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The Model Citizen: Appeasing the Model Gods

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The Model Citizen: Appeasing the Model Gods

Tom Geiger
TSSMCC News/JSMCC News
October 1993

Only when they are safely and permanently on my shelf will my model soul be cleansed

As we get older and contemplate our lives, we find that there were many deeds that seemed perfectly acceptable at the time, that we are no longer proud of. Then there are the sins we feel actual guilt for, and feel compelled to atone.

Most of my early modeling exploits fall into the later category. Many an innocent, and later valuable, model died a cruel and unusual death at my eager young hands. Even then I showed great promise in the building of my models, and even greater imagination in planning their entrance into Model Heaven.

To set the record straight, I have no regrets over unbuilt kits still in the box that screamed "Build me! Build me!" throughout my adolescence. They survive to live another day and oddly, a lot of people like them better that way.

Nor do I have any regrets over parts kits used for kit bashing or built models later sacrificed as parts to build better models. Their spirits live on in the cars they gave their all for.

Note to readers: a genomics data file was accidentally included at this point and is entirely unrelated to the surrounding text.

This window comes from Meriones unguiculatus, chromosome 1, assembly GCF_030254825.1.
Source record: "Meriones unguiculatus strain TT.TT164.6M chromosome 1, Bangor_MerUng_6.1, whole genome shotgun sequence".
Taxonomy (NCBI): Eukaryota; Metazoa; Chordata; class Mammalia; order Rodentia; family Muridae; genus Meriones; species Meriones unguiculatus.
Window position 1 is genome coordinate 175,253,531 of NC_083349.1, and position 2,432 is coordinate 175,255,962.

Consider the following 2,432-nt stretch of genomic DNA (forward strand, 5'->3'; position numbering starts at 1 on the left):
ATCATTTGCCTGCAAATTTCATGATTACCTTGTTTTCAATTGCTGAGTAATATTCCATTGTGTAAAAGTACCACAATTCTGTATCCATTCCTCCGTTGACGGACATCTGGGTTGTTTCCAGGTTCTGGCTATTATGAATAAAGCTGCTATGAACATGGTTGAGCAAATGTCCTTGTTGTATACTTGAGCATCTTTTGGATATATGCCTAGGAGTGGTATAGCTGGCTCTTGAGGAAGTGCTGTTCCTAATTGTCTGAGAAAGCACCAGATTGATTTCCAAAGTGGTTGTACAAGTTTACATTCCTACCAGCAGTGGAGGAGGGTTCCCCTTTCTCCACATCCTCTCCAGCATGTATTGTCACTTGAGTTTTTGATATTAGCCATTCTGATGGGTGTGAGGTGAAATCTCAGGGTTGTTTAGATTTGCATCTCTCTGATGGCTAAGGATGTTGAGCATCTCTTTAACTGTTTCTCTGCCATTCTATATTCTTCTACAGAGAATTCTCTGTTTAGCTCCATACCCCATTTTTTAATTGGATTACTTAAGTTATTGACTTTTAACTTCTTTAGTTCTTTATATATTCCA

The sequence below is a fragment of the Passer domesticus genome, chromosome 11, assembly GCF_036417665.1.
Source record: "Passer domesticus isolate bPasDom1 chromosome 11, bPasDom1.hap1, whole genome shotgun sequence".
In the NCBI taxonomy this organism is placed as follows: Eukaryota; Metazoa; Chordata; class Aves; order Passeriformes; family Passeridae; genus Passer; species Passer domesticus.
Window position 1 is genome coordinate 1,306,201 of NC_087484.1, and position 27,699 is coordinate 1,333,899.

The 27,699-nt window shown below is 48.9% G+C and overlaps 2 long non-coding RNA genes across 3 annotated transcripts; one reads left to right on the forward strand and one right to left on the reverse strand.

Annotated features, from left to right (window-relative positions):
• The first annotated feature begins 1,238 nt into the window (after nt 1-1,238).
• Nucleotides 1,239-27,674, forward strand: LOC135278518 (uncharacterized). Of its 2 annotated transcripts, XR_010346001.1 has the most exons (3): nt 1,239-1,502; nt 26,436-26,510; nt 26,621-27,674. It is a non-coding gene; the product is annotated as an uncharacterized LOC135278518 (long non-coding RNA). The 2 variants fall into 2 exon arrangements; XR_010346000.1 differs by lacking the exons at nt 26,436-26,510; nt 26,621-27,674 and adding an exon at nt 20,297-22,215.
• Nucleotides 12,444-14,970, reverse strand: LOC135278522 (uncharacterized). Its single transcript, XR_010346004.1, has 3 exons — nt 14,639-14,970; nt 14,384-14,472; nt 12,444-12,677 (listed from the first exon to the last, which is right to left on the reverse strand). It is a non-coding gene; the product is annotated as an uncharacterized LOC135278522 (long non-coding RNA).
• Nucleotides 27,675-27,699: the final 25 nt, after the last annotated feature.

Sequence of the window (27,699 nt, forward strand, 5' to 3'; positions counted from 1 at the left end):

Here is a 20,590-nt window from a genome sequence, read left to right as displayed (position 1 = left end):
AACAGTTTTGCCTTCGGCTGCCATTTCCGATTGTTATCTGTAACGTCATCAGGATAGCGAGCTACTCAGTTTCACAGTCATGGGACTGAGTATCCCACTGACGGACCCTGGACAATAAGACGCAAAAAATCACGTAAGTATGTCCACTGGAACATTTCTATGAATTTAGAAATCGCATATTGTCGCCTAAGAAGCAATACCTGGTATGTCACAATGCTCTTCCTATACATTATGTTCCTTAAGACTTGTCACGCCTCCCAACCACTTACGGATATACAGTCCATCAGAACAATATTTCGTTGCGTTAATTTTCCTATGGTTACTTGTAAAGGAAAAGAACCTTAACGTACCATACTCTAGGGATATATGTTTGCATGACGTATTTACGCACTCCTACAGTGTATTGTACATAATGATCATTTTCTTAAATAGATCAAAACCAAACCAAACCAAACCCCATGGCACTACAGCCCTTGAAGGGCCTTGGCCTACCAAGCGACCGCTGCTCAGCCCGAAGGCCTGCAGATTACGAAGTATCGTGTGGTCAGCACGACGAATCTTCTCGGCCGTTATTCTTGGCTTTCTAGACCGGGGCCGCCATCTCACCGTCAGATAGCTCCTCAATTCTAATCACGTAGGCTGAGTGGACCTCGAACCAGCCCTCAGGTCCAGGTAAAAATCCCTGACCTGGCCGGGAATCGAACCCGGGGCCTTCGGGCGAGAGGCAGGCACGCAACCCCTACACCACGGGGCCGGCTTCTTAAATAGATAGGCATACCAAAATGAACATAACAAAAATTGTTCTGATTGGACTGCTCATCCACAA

The ones I regret were once proud examples of my workmanship that like Andy Warhol's prophesy, "shined brightly for 15 minutes" only then to be betrayed by their creator.

My earliest memory of model murder was that of an original 1969 Chevy Impala SS coupe. I was eleven and lived in Jersey City, New Jersey that year, one block from AC Chevrolet, where I spend a great deal of my time just being around cars. I was also influenced by the movie, "The Yellow Rolls Royce", so all my Chevys were painted a Testor's (19 cents) brush yellow and black two tone. These were also the two colors known to be as thick as honey right from the bottle and I know I gave it several good coats. You get the picture, but don't laugh. You'd be soaking it in brake fluid today if it had survived.

My main avocation at the time was racing Hot Wheels Cars. All us kids on the block would combine track to make one spectacular course. My house stood three stories high with a garage on the street level and two floors over it. We would attach the starting line to the second level porch rail and run it down to the street.

This being the year prior to our personal discovery of fire, we elected to run the track from the third story window and taped the track ends to the porch rail. Further engineering kept us busy for several hours taping the two Hot Wheels tracks together over the length to hold the 1/25 scale Chevy.

Finally the Chevy was released, ran the track and shot off the porch, hitting the pavement with a crash, splintering into a million non-rebuildable pieces. We could have achieved the same results by merely tossing the Chevy from the same window, but the journey was half the fun of getting there.

My very first light commercial effort was the original Monogram Tijuana Taxi kit. My seventh grade geography class did an exhibit on Mexico, and you guessed it. I built a shadow box around said vehicle. My index card proclaimed that all the Taxis in Mexico were just like this one, and strangely, no one challenged me on this.